My ever-so-thoughtful former owner here decided to plant a 'prairie garden'... It looks like total ...... if we don't do a burn every year. Not worth digging it all out and replacing with something more homeowner-friendly... just keeping it looking ok till we sell. Would figure that for 'common' weeds my torch would do as well as anything marketed to burn them???

    Sue
     
  18. j.r. guerra in s. tx.

    j.r. guerra in s. tx. Well-Known Member

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    During drought years, we have a torch very similair to what is described above, (pump operated torch), but is mounted on a backpack for burning prickly pear thorns for cattle to eat. SueD blowtorch idea sounds good, - maybe a good old fashioned carbide lantern would work also.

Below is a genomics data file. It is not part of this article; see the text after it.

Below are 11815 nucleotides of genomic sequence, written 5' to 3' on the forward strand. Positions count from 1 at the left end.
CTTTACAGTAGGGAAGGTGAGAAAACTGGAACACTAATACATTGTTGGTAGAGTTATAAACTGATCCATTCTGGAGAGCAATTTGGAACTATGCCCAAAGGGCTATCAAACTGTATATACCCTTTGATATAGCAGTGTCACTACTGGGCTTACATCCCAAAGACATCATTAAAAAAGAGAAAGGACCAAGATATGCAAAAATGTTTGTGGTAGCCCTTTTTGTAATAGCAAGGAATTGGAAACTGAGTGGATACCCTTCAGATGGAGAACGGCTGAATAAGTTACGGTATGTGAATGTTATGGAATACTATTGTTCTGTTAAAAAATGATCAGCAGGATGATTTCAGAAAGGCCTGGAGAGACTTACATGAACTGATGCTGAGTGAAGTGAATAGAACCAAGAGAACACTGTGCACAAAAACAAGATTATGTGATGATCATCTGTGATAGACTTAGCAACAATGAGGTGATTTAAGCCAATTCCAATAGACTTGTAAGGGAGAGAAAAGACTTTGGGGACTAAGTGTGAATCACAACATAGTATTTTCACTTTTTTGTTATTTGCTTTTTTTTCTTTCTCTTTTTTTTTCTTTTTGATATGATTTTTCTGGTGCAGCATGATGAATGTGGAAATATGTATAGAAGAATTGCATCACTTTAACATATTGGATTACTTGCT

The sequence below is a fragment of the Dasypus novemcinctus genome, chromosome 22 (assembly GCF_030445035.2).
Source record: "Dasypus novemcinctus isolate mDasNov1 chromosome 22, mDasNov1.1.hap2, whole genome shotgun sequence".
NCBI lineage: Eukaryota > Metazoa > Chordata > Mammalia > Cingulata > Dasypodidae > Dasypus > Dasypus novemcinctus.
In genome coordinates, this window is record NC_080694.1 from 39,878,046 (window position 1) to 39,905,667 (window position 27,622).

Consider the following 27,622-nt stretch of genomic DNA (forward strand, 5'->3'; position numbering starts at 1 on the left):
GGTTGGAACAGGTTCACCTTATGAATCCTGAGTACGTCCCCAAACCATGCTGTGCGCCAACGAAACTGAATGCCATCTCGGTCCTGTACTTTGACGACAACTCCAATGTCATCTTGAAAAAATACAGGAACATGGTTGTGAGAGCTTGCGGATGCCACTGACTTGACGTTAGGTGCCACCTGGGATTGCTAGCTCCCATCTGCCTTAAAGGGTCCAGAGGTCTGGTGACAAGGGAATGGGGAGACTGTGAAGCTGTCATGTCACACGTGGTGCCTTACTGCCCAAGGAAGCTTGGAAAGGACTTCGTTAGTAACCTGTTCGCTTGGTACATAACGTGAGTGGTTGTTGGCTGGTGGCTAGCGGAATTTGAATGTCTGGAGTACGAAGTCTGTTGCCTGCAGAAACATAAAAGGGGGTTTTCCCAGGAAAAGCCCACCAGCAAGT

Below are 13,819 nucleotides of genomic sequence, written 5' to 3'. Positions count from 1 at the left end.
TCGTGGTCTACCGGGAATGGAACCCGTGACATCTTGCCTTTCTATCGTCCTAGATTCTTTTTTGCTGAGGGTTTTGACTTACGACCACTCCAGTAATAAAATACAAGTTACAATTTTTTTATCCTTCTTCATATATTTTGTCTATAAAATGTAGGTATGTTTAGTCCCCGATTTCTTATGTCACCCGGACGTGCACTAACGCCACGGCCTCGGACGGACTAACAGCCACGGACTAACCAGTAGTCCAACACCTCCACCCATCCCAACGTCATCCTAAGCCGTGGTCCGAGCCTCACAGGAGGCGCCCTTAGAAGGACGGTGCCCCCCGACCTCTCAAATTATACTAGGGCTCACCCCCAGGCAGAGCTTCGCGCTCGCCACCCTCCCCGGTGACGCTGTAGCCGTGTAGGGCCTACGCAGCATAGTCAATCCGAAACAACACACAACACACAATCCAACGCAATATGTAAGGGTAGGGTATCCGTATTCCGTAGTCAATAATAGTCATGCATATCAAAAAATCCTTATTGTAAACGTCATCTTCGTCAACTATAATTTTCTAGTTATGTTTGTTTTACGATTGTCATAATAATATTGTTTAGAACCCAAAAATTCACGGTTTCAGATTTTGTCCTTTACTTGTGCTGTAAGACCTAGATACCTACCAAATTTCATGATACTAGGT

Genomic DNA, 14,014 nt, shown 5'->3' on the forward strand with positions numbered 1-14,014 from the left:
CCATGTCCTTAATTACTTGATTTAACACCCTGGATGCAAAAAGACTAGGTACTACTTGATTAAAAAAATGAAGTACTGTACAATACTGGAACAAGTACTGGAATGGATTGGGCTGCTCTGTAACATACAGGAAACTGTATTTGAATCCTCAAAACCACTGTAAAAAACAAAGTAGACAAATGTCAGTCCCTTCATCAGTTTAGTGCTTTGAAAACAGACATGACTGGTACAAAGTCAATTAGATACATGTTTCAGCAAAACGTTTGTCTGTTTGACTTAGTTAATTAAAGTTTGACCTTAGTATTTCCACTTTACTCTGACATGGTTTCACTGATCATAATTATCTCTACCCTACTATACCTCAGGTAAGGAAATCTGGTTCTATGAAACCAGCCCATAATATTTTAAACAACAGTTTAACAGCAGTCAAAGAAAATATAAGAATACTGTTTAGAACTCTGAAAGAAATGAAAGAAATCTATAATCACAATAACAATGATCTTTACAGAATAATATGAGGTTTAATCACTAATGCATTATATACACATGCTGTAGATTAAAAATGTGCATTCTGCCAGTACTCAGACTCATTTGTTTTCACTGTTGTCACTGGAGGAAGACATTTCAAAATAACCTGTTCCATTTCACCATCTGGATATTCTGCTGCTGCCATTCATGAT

19. fordy

    fordy Well-Known Member

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    ......................For you'll that don't want to Waste Propane on Weeds you can BUY a Special 8" blade for your Weed eater that works exactly like a Skill Saw Blade. I have an ECCO and I bought a Kit from H. Depot for about 30 bucks which included the blade and the hardware to hook it up. I "circumcised" about 150 feet of these little green , stickey vines that grow very profusely here in n. Texas. They have a waxy appearance and are almost immune to Roundup. They have a very strong Root structure and become very thick over a couple of growing seasons. But , I went after 'um like a nearsighted Rabbi with a NEW Razor. ........No Mo' vines ....Da Kingfish done Laid waste to to Da unwanted Growth..........Oh Lawd!! Save Me , Shonuff Done got Da Work finnish Too Day, ....fordy..... :eek: :D :yeeha:
     
  20. Soni

    Soni Well-Known Member

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    Hmmmm...wondering if a flame weeder would 'weed out' doggy poo? Smell couldn't possibly be worse than fresh-rained-on :(